I agree that Blue can be oppressive, but, to me, it represents the "contest". The "challenge" of the game. Not an attempt for victory, but an attempt for dominance. There is no "random chance". The game ceases to be a race between mashing yours and your opponent's cards together until one is determined a survivor.

    When you play a blue player, every card you play is a choice on both sides. You have to gamble against the cards in his hand, the amount of mana he has remaining, what you're able to do to prevent any actions, and whether or not you're willing to call his bluff. When every other color is playing Poker, a game with a blue player is Texas Hold'Em.

    I don't have any respect for comboing, restrictive blue players who just plan around laughing at their opponents, through cheaty-face win mechanics (Mill), but I think that every color has an oppressive side that everyone hates (Green: Hexproof/Regenerate, Red: Direct Damage, White: Token generators, anti-color shenanigans, etc). I'm not a fan of mechanics that prevent your opponent from playing, but I feel that a classic Blue counter deck involves playing, on both sides, at every level, even before the card hits the board.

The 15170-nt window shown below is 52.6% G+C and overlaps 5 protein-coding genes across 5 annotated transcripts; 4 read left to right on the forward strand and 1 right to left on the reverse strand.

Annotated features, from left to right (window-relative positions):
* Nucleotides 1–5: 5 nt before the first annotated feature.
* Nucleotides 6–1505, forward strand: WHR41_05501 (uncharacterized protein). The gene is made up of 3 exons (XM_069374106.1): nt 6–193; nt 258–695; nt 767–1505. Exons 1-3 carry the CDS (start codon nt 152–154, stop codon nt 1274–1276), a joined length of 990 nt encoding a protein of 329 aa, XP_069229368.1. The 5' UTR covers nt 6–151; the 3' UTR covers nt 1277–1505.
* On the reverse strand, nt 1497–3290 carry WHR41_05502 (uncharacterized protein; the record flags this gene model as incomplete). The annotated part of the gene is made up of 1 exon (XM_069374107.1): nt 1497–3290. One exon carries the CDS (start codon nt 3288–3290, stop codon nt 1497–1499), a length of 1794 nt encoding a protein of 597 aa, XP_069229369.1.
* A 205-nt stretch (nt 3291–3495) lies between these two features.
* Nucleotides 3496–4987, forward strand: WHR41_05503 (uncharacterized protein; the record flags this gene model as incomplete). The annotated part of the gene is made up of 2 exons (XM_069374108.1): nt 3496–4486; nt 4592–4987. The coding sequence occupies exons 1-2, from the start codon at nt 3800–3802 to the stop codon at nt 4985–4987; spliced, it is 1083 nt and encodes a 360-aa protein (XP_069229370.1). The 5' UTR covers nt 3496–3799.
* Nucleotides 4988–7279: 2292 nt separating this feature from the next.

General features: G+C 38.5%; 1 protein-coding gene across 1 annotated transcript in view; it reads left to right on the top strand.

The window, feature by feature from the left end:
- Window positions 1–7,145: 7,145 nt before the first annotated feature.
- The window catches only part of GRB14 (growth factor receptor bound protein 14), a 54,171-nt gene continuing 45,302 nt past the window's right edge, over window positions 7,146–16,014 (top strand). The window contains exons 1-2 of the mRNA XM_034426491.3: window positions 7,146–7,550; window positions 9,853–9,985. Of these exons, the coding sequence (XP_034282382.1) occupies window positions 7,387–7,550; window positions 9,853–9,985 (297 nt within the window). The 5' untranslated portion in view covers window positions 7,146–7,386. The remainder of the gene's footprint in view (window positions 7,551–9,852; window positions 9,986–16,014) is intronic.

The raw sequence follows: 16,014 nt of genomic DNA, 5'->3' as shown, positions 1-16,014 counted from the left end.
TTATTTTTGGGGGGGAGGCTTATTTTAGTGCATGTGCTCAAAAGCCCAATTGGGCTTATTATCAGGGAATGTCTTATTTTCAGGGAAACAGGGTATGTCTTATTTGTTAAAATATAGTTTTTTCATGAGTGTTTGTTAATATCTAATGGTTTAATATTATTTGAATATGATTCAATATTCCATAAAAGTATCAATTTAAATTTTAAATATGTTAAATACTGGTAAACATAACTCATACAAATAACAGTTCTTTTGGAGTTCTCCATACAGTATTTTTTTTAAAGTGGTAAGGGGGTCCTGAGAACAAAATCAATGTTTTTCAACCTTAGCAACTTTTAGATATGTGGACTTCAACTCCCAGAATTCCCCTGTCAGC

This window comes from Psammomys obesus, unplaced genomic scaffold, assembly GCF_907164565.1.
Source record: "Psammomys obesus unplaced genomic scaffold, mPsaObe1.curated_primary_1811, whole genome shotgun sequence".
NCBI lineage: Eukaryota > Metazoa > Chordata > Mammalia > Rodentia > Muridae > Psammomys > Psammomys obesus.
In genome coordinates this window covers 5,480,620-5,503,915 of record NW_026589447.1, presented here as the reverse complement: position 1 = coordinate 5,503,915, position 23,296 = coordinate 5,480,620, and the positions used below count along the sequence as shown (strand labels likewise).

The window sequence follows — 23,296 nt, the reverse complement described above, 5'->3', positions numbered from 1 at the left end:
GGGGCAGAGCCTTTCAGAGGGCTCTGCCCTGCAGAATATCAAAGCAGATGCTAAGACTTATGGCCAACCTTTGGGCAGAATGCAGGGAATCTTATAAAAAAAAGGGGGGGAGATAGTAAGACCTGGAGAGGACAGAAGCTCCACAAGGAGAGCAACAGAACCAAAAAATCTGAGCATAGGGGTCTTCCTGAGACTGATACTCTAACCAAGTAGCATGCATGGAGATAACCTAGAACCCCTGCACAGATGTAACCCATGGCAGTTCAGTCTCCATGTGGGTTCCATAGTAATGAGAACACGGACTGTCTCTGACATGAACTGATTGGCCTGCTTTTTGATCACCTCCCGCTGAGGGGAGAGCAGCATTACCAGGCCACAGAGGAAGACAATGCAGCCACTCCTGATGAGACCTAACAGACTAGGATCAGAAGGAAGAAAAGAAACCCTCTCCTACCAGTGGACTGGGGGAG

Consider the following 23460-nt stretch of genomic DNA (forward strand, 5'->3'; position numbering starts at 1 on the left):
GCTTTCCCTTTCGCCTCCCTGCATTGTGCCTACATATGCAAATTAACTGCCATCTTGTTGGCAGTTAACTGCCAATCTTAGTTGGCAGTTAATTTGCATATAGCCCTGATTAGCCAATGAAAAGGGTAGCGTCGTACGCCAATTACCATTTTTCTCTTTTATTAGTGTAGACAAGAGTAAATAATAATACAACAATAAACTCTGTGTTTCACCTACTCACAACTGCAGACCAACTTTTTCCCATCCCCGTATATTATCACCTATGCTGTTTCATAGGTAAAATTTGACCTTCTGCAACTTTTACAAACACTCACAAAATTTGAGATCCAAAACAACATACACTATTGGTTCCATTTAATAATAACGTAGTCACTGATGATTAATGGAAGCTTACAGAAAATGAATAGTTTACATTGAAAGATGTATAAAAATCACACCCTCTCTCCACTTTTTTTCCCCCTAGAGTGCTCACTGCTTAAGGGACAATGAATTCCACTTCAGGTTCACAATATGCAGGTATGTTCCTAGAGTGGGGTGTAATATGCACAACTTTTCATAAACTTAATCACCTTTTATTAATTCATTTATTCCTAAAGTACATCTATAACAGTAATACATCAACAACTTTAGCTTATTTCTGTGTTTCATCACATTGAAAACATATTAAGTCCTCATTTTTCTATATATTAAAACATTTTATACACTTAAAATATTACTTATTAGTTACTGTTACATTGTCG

First mill based blue control was definitely a big part of what i was taking a slice at. But there's also a couple of related concepts i was taking a swing at. There's the blue prision decks that have a very limited rnage of win conditions, (usually restricted to 4 copies of a single card at ost). if they don't draw that early enough or under the right boardstate they'll deck themselves before they achieve the win or otherwise run themselves out of options releasing you to act and kill them. You don't win because you did anything right but because whatever long odds win condition they where playing towards didn't happen. You won because they lost the RNG toss.

    I'd also say that the issue is worse at lower power levels. The lower down the scale you get the more colour identity becomes an issue. As a result only blue and red have real tempo answers, and thats it a lot easier for blue to maintain enough answers to shut down anything your doing. And they generally don't need as powerful a win condition. And the main way to keep a blue control from locking you down is to have enough tempo they can't have an answer for everything.